The cooperating jaw I0 comprises a continuous facing bar 22 having a continuous tongue 23 adapted to fit into groove IQ of the anvil. This facing bar is detachably secured to jaw 10 by screws 26.

Of course, it should be understood that, while I have illustrated the means for detachably securing the facing bar 22 to heating member 24 as a plurality of spaced screws, I can so secure said bar by any standard fastening means.

On the bar 22 are secured a plurality of heating members 24, comprising L-shaped bottom segments 25 secured to the member 22 by screws 26. The several heating members 24 have the central screws fixed to member 22. Member 22 is slotted, as indicated at 21, to permit the screws to move laterally with the expansion and contraction of the separate heating units. Top sections 280i the heating elements are secured on and over the bottom sections 25 and both are grooved to receive heating elements designated generally by 29. Current leads 30 are provided for the several units. These leads may be connected to current sources in any suitable manher. A cross bar 3| is secured on jaw support l2 of the jaw mechanism. The bar 3| is provided with a series of slots 32 to receive machine screws 33 in sliding engagement, the latter being fixedly secured in and on the members 28 of the heating elements. Stub screws 34 are secured to the tops of members 28, in and between the fixed screws 33, the heighth of the stub screws being adjusted to control the travel of bar 3|, to and from member 28, so as to provide the proper contact or dwell of the heating bar in contact with the bag or sheet 555 which is being operated on.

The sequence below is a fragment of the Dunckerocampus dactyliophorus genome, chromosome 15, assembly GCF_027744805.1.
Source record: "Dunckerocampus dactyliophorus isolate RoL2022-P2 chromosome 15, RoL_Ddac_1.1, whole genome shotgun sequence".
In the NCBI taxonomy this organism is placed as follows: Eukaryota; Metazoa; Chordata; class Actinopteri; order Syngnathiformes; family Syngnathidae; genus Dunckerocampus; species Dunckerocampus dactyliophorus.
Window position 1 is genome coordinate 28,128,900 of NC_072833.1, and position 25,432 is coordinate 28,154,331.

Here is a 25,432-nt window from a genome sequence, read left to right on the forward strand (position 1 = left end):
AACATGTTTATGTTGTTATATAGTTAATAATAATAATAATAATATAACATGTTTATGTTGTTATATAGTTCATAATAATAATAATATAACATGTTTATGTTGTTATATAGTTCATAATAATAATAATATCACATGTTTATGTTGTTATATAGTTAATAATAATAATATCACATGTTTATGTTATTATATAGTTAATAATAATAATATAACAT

In operation, th bag or sheet 35 is introduced between the jaws iii and i l, and the latter forced together. As shown, this done by the rod 44, which is connected to the movable jaw support [2 at 45, the lower end of the rod being con nected as usual with a foot treadle (not shown). Due to the use of multiple heating units, t.e heating bar is uniformly heated along its entire length, with the result that a uniform seal or seam is effected in the bag or envelope, no matter what the length of the When the operating bar 3i is lowered it contacts the spacing screws 34 and forces the bar 22 into operating position in and on th resilient anvil it. When the heat-sealing has been completed the jaw support 52 raises the'bar 3i upwardly into contact with fixed screws 33 thereby raises the heating bar 22 up from its sealing position. During the travel of the bar 35 from the studs $34 to the screws 53 the heating bar 2' remains operating Contact with the parts to be sealed and insures a proper efficient seal.